Dr. David Hohn, the former Roswell Park chief executive who took over in 1997, steered the institute after a similar debate over financial support back then.
“It's déjà vu all over again,” Hohn said. “The institute can do a number of things to become a little more efficient or increase clinical revenue. But people have to realize that there is no easy way to replace the state support.”
Gov. Andrew M. Cuomo initially proposed making Roswell Park “operationally independent” from the state after this year, a proposal that was met with widespread concern locally. In a compromise, the state agreed to keep funding Roswell Park but required it to develop a self-sufficiency model, due Jan. 1.
Officials see expiration of the state's HEAL NY program, which provided grants for health reform initiatives, as a driving force for self-sufficiency. The program accounts for $25 million of Roswell Park's annual state funding, and state officials have warned the institute not to expect money from another source to fill that void.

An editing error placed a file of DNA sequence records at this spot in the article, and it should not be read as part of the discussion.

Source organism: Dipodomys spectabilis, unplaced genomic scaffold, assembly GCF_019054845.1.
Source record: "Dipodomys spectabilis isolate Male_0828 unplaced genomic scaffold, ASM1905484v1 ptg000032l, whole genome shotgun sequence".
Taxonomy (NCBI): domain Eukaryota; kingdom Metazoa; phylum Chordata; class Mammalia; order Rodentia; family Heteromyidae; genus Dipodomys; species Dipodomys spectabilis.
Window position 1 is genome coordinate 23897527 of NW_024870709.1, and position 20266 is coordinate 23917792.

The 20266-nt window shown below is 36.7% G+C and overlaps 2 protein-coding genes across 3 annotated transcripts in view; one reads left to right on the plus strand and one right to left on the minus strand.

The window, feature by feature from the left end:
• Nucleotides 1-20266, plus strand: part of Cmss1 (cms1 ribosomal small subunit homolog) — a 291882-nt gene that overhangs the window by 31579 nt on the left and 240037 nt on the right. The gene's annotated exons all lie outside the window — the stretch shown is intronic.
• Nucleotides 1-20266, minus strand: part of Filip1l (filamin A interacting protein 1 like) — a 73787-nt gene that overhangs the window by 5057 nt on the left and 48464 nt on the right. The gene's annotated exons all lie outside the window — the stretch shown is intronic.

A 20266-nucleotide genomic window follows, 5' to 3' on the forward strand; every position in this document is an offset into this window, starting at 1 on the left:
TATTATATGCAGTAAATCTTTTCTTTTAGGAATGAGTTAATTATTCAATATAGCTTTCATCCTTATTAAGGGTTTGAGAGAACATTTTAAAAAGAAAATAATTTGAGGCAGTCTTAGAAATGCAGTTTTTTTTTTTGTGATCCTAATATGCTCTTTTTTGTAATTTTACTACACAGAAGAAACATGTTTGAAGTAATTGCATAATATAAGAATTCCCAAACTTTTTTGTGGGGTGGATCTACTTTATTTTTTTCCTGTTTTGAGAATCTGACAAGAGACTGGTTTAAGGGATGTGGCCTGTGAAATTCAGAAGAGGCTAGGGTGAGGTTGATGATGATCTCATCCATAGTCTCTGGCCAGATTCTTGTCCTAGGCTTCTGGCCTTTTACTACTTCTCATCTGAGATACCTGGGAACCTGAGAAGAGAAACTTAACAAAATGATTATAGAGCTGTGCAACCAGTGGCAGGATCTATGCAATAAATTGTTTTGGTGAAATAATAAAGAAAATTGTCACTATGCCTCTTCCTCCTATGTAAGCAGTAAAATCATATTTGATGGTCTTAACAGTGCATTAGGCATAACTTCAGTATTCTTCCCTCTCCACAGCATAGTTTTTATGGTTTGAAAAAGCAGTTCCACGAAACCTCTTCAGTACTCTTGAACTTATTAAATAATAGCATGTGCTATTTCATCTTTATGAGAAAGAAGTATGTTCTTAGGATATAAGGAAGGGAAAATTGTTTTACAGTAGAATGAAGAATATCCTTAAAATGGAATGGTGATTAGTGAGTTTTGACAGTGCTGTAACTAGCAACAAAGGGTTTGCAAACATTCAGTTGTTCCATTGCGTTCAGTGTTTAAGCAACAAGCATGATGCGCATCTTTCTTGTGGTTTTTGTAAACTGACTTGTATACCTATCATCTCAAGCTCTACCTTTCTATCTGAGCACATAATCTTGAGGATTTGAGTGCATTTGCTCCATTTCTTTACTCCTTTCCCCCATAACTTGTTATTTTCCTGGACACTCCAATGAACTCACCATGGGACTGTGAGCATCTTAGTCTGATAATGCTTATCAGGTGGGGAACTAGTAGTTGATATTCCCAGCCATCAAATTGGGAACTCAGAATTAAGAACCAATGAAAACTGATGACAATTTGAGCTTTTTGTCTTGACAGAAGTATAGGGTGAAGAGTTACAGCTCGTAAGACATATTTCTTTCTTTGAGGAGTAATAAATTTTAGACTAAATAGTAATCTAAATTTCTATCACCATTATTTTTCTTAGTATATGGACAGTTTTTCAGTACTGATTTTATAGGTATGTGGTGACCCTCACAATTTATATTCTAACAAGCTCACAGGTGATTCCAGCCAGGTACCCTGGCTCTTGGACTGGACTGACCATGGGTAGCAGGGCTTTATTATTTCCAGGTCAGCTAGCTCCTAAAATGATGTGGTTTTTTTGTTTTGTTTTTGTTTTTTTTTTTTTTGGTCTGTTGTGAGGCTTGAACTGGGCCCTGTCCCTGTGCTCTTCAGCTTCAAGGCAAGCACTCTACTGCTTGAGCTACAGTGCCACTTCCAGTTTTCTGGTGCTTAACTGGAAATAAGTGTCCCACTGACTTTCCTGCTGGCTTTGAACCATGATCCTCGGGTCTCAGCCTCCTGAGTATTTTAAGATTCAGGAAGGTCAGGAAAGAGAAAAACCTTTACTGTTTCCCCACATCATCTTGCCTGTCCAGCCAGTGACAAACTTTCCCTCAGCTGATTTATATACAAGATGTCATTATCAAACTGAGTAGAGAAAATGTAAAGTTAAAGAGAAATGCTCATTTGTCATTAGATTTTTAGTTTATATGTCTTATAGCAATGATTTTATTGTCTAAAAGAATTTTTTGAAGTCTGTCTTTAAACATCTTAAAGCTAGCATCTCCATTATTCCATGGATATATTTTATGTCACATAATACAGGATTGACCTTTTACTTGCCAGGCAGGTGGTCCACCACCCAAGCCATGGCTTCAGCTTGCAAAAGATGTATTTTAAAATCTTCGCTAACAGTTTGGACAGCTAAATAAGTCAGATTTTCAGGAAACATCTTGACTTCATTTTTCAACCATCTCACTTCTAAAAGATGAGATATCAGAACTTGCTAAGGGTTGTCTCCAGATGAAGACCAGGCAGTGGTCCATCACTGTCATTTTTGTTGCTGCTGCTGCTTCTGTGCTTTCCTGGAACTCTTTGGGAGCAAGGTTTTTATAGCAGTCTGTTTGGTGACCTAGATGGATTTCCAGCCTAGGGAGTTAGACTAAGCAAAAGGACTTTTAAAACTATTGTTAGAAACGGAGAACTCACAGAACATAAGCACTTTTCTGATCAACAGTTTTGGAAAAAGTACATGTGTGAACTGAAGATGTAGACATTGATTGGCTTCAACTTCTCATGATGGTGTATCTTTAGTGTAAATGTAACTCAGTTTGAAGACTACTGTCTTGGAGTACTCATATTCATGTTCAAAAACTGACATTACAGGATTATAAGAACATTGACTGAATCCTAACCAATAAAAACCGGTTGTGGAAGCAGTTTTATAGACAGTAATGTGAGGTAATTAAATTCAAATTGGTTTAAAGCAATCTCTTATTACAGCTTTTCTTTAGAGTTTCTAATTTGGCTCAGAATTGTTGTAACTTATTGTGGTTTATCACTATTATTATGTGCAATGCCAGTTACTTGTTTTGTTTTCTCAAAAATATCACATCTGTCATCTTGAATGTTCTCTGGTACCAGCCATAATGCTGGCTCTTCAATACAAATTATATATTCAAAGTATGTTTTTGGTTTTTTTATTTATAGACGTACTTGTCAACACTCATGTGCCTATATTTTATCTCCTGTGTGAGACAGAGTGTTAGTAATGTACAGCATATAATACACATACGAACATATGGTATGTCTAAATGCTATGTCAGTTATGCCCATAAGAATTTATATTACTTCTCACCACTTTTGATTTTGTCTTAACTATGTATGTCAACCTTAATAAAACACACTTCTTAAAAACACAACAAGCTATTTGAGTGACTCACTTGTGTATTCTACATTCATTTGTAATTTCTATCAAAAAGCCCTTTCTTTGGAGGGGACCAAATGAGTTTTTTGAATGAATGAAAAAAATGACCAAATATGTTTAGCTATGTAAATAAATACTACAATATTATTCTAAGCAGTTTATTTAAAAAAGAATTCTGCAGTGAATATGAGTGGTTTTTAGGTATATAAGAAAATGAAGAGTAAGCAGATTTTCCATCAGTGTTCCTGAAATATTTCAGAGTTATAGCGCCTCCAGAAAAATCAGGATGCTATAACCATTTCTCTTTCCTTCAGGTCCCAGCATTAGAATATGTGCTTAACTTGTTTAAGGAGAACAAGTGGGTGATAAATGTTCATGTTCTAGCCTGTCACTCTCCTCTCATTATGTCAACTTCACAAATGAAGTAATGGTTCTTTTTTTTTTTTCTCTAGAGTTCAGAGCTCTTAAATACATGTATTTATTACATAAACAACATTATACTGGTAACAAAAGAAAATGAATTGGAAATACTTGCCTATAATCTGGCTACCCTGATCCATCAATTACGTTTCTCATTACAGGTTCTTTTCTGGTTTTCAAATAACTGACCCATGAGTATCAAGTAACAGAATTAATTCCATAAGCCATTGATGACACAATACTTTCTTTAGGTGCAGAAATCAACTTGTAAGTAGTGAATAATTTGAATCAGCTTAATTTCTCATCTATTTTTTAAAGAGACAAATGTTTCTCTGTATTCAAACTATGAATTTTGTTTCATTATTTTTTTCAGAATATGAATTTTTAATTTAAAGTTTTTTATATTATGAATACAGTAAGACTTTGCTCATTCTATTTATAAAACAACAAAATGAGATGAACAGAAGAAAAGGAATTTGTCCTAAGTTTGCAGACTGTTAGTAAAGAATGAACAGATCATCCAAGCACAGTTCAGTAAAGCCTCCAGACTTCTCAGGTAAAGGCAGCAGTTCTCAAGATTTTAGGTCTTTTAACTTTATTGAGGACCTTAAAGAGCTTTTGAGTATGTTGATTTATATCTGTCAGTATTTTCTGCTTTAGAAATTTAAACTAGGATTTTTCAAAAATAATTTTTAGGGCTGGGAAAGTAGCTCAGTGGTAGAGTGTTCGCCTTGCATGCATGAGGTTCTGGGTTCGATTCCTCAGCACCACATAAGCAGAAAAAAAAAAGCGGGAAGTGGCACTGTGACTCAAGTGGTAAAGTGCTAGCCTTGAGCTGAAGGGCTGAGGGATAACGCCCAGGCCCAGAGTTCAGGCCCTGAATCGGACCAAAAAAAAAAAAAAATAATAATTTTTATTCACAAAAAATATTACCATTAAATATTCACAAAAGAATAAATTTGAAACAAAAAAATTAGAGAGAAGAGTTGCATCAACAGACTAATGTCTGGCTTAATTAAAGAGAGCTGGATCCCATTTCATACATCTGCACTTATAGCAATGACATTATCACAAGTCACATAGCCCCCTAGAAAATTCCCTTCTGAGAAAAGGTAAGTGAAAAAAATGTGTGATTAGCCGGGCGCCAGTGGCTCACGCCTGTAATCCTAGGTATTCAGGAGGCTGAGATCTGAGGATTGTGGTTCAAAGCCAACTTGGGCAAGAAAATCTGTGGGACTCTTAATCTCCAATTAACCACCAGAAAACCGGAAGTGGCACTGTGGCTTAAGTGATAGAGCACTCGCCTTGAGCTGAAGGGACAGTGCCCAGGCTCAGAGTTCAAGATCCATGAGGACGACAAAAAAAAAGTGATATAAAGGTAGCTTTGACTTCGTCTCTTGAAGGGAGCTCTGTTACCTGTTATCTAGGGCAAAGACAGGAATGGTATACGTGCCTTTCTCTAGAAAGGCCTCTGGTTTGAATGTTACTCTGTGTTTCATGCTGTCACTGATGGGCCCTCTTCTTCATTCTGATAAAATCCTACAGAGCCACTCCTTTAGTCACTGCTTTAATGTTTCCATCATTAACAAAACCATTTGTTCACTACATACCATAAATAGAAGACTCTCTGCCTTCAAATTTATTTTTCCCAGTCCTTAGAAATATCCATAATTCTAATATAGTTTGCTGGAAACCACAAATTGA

In the cancer business, the stakes are high.
Consider Ohio State University's recruitment in 1997 of Dr. Michael A. Caligiuri, a noted leukemia specialist at Roswell Park. The university also lured away his 14-member laboratory staff from Buffalo, as well as Dr. Clara D. Bloomfield, then the head of the Division of Medicine. The offer came during a similar period of financial uncertainty.
Caligiuri, a Buffalo native who now directs Ohio State's Comprehensive Cancer Center and serves as a member of Roswell Park's External Advisory Board, said Roswell Park is well-respected nationally and considered to be on the ascent.
“You can't just pull away support,” he said. “If you jeopardize your NCI designation, it jeopardizes your institution's membership in an exclusive club of cancer centers that do innovative trials of new therapies.”
Looking beyond WNY
Preliminary findings have been shared with Shah; Dr. Donald L. Trump, Roswell Park's president and CEO; Candace S. Johnson, the institute's deputy director; and Roswell Park board members. The report has not been made public.
Several of the recommendations shared with The Buffalo News fall into one of two categories: Look within for efficiencies, such as reducing personnel costs and wait times for services; and look beyond the region for new patients.